Discrimination in the Ivory Tower (Continued)

Last year I wrote of the Law School Admissions Council’s (LSAC) practice that discriminates against students with disabilities. LSAC had been flagging their LSAT scores for tests given with accommodations. (One example of common accommodation is providing extended time for completing tests.)

LSAC’s Discriminatory Practices

When providing test results, LSAC’s informed law schools that it could not vouch for the validity of any test given with accommodations.

LSAC also made applying for accommodations difficult and charges additional fees for providing accommodations that are required by federal law.

All too often, we think of disability advocacy as protecting younger children.  But, last year I was approached about mobilizing the disability community to oppose discrimination against older students who apply for accommodations to take the Law School Achievement Test (LSAT).  As a long time advocate, and on behalf of the students that the Edge Foundation supports, I was proud to successfully lead the effort to mobilize a letter writing campaign with ADHD-supportive organizations, such as CHADD , to urge the passing of AB 2122 and protect the rights of students with disabilities who apply for accommodations. The bill, drafted by California Assemblyman Ricardo Lara, prohibits LSAC from the practice of flagging LSAT test scores of students who receive accommodations during LSAT testing.  It also requires LSAC to streamline their process for determining  accommodation requests and to make that process more transparent.

California Legislation (AB 2122) Passed

On September 26, 2012 California’s Governor Brown signed bill AB 2122 into law and the disability community scored a major victory in support of testing accommodations.

Since the September victory, class action litigation was filed in the Federal Court in California against the LSAC for discrimination. In addition the US Justice Department opened an investigation into the potential violation of the Americans with Disabilities Act (ADA).

Positive first steps and a victory for the disability community.

LCAS Fights to Continue Discriminatory Practices

Not surprisingly AB 2122 was fiercely opposed by LSCA which preferred to continue their practice of informing law schools that they could not vouch for the validity of scores for students who received accommodations during testing.

While the law was to become effective as of January 1, 2013, the LSAC has sued the State of California seeking to bar its enforcement of the law on several grounds:

  1.  The LSAC is claiming that the prohibition of accommodations flagging violates their right to free speech as guaranteed by the California Constitution.
  2. Furthermore, they argue it forces them to treat California test results differently than those from other states.
  3. The LSAC also argues that the legislation unfairly targets the LSAC alone while other high stakes testing institutions are unaffected.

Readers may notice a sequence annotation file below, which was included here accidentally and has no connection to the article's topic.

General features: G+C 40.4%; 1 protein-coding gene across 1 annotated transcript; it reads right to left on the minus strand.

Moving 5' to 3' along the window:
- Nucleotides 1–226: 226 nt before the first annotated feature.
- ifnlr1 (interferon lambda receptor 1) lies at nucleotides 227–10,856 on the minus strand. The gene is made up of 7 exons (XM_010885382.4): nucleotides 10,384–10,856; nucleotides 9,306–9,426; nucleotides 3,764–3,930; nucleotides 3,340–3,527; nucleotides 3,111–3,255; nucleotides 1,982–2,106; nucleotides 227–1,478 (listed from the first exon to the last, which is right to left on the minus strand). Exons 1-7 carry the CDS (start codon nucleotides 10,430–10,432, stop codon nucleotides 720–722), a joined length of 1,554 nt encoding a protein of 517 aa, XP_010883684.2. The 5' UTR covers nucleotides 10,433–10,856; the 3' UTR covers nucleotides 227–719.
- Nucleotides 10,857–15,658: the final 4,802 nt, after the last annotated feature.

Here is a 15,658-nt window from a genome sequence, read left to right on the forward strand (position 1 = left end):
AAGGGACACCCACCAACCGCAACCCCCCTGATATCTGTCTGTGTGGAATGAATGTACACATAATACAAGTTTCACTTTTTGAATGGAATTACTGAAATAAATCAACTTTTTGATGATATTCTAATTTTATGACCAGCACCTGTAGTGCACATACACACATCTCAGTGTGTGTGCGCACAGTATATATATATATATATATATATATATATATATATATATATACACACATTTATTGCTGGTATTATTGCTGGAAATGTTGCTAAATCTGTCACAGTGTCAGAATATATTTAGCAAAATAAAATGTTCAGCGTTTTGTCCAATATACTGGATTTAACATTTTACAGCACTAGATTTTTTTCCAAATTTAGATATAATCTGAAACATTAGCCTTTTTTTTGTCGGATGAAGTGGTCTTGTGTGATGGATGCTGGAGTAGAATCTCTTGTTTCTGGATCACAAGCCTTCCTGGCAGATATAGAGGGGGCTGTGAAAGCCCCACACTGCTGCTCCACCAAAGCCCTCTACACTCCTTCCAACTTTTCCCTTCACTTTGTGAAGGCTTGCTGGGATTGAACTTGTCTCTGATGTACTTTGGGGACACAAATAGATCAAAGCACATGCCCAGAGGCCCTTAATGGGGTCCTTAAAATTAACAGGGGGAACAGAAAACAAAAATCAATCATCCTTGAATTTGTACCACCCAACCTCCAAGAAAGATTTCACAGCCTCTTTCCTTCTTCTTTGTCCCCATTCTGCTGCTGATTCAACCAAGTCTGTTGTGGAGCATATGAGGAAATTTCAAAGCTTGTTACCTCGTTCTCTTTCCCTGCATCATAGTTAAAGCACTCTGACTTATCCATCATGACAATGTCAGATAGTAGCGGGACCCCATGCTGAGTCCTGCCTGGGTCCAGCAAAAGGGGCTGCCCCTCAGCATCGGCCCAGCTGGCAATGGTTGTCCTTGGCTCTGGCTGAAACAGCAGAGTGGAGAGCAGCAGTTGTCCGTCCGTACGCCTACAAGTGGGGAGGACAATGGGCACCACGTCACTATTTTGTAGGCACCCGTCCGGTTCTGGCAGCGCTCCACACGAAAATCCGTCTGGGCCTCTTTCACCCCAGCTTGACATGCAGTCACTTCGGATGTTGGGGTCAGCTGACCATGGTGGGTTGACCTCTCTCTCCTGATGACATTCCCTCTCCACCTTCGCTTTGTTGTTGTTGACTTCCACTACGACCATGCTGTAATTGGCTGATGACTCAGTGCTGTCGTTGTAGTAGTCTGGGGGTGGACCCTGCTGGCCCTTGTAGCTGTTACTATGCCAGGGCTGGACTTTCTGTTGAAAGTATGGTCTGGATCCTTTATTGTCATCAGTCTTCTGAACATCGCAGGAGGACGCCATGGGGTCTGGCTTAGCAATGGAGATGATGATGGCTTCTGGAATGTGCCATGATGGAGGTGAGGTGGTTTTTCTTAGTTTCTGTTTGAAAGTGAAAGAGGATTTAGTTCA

As to the first two arguments, it seems logical that based upon the legislation, pressure from the American Bar Association and a growing trend, that the LSAC should just discontinue the process in all states.

Their last argument, however does shed light on the larger issues involved.  While the legislation in California was a victory for the disability community it was narrow in scope, both geographically and with respect to the larger issue.

If followed, the LSAT scores would join SAT and the ACT scores in no longer contain flags for accommodations. However a large number of testing institutions for graduate and other students still flag test scores and discriminate against students with disabilities.

Currently, the following testing agencies still practice discrimination by flagging test scores:

  • Law School Admissions Council (LSAC) Administers the LSAT
  • National Board of Medical Examiners (NBME) administers the United States Medical Licensing Exam (USMLE)
  • National Board of Osteopathic Medical Examiners (NBOME) Administers the Comprehensive Osteopathic Medical Licensing Examination (COMLEX) and Comprehensive Osteopathic Medical Variable Purpose (COMVEX) Exams
  • National Council of Bar Examiners (NCBE) administers the Multistate Professional Responsibility Exam for Attorneys (MPRE) COMLEX,
  • Medical College Admission Test (MCAT) Administered by the Association of American Medical Colleges
  • Graduate Management Admissions Test (GMAT) Administered by the Graduate Management Admissions Council (GMAC)
  • Dental Admission Test (DAT) Administered by the American Dental Association
  • Nursing Entrance Test (NET)  Administered by individual nursing schools

We believe the best way to fight discrimination is by shedding light on the practice, educating the public, and actively seeking change through mobilizing the disability community.  What is necessary is a national movement, led by a coalition of organizations such as the Edge Foundation, CHADD, and ADDA to seek federal legislation to prohibit this form of discrimination from all testing agencies.

Rest assured that we are working on a strategy to end discriminatory test reporting. Please stay tuned in the coming months for information about how you can support legislation that ends this discrimination and protects all students with disabilities. 

Robert M. Tudisco
Executive Director
Edge Foundation

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